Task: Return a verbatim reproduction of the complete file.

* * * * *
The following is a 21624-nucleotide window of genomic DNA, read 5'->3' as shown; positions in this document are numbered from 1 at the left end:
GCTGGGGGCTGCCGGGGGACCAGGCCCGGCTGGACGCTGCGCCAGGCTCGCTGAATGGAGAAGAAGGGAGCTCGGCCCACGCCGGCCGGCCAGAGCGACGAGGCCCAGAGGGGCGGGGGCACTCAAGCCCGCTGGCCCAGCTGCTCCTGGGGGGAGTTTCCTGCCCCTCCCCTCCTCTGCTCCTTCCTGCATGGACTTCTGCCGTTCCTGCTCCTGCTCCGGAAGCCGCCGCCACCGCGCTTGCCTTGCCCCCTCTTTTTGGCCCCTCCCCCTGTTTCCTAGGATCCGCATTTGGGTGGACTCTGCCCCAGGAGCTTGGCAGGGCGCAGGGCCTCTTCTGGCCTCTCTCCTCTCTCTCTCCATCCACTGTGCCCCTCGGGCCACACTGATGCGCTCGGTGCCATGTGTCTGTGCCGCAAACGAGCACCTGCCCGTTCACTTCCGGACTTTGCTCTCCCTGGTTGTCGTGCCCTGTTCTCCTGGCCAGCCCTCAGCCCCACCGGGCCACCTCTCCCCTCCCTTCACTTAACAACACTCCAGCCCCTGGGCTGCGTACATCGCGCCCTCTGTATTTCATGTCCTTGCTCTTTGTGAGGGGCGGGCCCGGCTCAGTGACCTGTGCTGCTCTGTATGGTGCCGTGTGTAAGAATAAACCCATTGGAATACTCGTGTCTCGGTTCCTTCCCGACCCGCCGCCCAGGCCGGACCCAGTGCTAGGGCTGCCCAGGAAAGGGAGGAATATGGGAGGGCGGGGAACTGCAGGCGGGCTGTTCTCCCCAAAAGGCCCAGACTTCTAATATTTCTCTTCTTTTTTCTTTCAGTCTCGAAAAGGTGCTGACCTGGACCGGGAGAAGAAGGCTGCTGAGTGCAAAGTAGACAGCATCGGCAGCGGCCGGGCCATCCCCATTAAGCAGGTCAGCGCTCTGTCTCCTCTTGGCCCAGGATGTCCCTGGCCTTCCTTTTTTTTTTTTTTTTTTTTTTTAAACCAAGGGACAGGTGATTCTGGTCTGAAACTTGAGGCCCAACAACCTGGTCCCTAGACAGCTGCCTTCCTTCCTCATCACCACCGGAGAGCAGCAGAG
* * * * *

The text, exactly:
The following is a 21624-nucleotide window of genomic DNA, read 5'->3' as shown; positions in this document are numbered from 1 at the left end:
GCTGGGGGCTGCCGGGGGACCAGGCCCGGCTGGACGCTGCGCCAGGCTCGCTGAATGGAGAAGAAGGGAGCTCGGCCCACGCCGGCCGGCCAGAGCGACGAGGCCCAGAGGGGCGGGGGCACTCAAGCCCGCTGGCCCAGCTGCTCCTGGGGGGAGTTTCCTGCCCCTCCCCTCCTCTGCTCCTTCCTGCATGGACTTCTGCCGTTCCTGCTCCTGCTCCGGAAGCCGCCGCCACCGCGCTTGCCTTGCCCCCTCTTTTTGGCCCCTCCCCCTGTTTCCTAGGATCCGCATTTGGGTGGACTCTGCCCCAGGAGCTTGGCAGGGCGCAGGGCCTCTTCTGGCCTCTCTCCTCTCTCTCTCCATCCACTGTGCCCCTCGGGCCACACTGATGCGCTCGGTGCCATGTGTCTGTGCCGCAAACGAGCACCTGCCCGTTCACTTCCGGACTTTGCTCTCCCTGGTTGTCGTGCCCTGTTCTCCTGGCCAGCCCTCAGCCCCACCGGGCCACCTCTCCCCTCCCTTCACTTAACAACACTCCAGCCCCTGGGCTGCGTACATCGCGCCCTCTGTATTTCATGTCCTTGCTCTTTGTGAGGGGCGGGCCCGGCTCAGTGACCTGTGCTGCTCTGTATGGTGCCGTGTGTAAGAATAAACCCATTGGAATACTCGTGTCTCGGTTCCTTCCCGACCCGCCGCCCAGGCCGGACCCAGTGCTAGGGCTGCCCAGGAAAGGGAGGAATATGGGAGGGCGGGGAACTGCAGGCGGGCTGTTCTCCCCAAAAGGCCCAGACTTCTAATATTTCTCTTCTTTTTTCTTTCAGTCTCGAAAAGGTGCTGACCTGGACCGGGAGAAGAAGGCTGCTGAGTGCAAAGTAGACAGCATCGGCAGCGGCCGGGCCATCCCCATTAAGCAGGTCAGCGCTCTGTCTCCTCTTGGCCCAGGATGTCCCTGGCCTTCCTTTTTTTTTTTTTTTTTTTTTTTAAACCAAGGGACAGGTGATTCTGGTCTGAAACTTGAGGCCCAACAACCTGGTCCCTAGACAGCTGCCTTCCTTCCTCATCACCACCGGAGAGCAGCAGAG